The Honors Thesis

An honors thesis provides an opportunity to deepen skills and knowledge in an area in which the student has already demonstrated the ability to produce distinguished work. 

Honors Program Details

The Honors Thesis

An honors thesis in the Department of Theater provides an opportunity to deepen skills and knowledge in an area in which the student has already demonstrated the ability to produce distinguished work. Students who have completed at least five major courses and who have an average in the major of 3.4 or higher (and a College average of 3.0 or higher) are eligible to apply for the Honors Program. Students with modified as well as standard majors may apply. An Honors project normally extends through two terms and receives two major credits. Possible honors projects include:

  • a written thesis or substantial piece of writing for a performance such as a full-length play
  • a realized production and supporting paper
  • a design project or portfolio and supporting materials

Honors program details

Proposing an honors thesis

    **NOTE: The deadline for Class of 2019 preliminary honors proposals will be mid-May 2018**

    Students should work closely with their major advisor to develop their Honors Thesis proposal. As part of the application process, students must submit a detailed proposal to the Theater Department for approval. Students hoping to be accepted into the Honors program must submit a preliminary proposal to their major advisor and the department Chair by mid-May of their junior year; once a preliminary proposal has been received, the due date for a final proposal will be determined. Proposals will be evaluated based on the originality and depth of the project, the quality of the proposal, and the student’s prior record of accomplishment.

    Students who prepare for an Honors project by pursuing approved courses of advanced independent study may, with approval of the Department, be allowed to complete the project (thesis) in one term. Students in the Honors Program must complete the ten courses required for the standard or modified major; the Honors credits are in addition to the ten-course major. Students may complete the ten-course major simultaneously with the Honors thesis: the ten-course major does not necessarily have to be completed before the honors work has begun.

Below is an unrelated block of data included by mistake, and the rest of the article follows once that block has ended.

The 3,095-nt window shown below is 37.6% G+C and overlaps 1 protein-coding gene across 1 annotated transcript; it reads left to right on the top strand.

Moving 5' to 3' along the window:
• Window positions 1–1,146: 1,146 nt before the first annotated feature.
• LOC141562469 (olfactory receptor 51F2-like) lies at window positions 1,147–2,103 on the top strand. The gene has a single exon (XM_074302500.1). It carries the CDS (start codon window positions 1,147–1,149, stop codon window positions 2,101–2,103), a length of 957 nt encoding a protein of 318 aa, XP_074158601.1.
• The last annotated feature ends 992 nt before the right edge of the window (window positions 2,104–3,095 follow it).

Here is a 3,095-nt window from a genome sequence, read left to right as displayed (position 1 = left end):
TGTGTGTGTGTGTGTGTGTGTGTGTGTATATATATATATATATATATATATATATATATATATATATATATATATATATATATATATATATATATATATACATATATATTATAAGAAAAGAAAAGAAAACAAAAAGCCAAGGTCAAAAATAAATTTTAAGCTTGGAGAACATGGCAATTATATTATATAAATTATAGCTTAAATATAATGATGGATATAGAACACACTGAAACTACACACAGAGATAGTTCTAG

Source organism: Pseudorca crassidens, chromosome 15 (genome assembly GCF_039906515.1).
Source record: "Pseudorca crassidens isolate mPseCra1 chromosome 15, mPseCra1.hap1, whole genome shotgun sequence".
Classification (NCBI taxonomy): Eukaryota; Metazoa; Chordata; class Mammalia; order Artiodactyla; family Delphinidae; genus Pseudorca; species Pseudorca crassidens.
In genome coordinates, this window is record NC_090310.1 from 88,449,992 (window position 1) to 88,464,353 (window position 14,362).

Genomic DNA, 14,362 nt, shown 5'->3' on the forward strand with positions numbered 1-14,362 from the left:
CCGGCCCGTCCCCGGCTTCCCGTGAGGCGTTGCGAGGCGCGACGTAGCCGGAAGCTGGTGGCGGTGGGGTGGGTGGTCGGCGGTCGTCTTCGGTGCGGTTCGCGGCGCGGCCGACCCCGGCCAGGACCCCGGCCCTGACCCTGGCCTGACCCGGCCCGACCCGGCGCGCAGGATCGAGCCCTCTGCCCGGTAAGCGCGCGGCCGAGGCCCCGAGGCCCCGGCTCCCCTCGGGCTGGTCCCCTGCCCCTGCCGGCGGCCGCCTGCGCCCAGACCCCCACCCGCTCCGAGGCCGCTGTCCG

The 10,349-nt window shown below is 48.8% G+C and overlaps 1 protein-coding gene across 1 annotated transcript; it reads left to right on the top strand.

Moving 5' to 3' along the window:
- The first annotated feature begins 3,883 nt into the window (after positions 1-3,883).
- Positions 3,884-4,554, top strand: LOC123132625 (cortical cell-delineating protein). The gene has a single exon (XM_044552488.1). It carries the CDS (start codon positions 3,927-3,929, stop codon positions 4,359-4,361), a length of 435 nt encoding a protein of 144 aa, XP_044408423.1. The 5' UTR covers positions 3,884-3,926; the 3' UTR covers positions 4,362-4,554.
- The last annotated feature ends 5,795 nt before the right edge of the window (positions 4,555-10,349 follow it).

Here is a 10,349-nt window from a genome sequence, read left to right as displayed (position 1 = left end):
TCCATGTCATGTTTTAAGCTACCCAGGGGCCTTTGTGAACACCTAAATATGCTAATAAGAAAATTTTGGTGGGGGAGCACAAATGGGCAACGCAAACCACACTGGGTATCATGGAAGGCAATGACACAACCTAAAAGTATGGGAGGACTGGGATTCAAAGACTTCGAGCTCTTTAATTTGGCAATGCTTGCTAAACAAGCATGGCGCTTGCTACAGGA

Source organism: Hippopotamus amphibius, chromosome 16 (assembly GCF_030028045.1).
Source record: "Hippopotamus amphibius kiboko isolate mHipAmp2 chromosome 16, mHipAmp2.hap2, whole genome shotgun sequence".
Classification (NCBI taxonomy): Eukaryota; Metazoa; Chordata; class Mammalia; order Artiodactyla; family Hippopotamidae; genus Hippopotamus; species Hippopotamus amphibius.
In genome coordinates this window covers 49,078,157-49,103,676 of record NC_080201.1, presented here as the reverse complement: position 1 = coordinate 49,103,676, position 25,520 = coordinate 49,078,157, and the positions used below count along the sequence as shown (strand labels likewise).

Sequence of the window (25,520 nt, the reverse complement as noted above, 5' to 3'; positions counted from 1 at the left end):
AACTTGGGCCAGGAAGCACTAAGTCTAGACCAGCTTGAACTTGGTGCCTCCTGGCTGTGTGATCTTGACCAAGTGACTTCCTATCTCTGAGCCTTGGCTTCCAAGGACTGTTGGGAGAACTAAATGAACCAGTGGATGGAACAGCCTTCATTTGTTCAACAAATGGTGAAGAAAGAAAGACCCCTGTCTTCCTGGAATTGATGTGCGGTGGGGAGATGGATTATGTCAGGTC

For reference, students may view our Honors Thesis proposal template. Examples of successful honors thesis proposals are also available from the Department's Academic Assistant. For additional information, students should consult with Chair of the Department of Theater.

    Examples

    Past Honors Thesis Projects

    The following examples of theses were selected to show the range of what theater students have accomplished through our honors program. This is by no means an exhaustive list of the many remarkable projects our students have accomplished over the years.

    • Julie Solomon ’17: Away This Night, a fully-produced production conceived, designed, and co-directed by Solomon. Inspired by immersive and feminist theatre traditions, the project was a study of the intersections of gender identity, gender presentation, race, sexuality, and ability in physical space. The performance on the Moore Stage moved throughout three built environments designed by Solomon, taking the audience on a journey through the worlds of As You Like It, Twelfth Night, and The Merchant of Venice.
       
    • Carene Mekertichyan ’15: a fully produced production of For Colored Girls who have Considered Suicide When The Rainbow is Enuf by Ntozake Shange. Mekertichyan served as the dramaturg and assistant director; she also performed the role of the Lady in Red. As part of her dramaturgical research, Mekertichyan compiled a production history of the play and studied contemporary black performance theory to inform her understandings of how this play, originally premiered in 1974, speaks to the present.
       
    • Stew Towle ’12: “Walt 1855 - Performing a Democratic Poetics: A Work of the American Bard Project”.  This project consisted of two components: 1) a performance installation text that explored the theatricality and vision of Whitman's 1855 edition of Leaves of Grass, 2) an academic thesis that addressed the theatricality of Whitman’s poetry and the radical democracy of his vision, as well as a theoretical analysis of his own performance installation.  
       
    • Matthew Cohn ’08: “An Ethics of Acting: Alain Badiou, The Character-Subject and the American Method.”  This academic thesis used the philosophy of Alain Badiou as a theoretical lens to examine and interpret the writings of Lee Strasberg, Stella Adler and Sanford Meisner, focusing on how they approach the task of creating a character as a discrete—though fictional—truth-producing subject.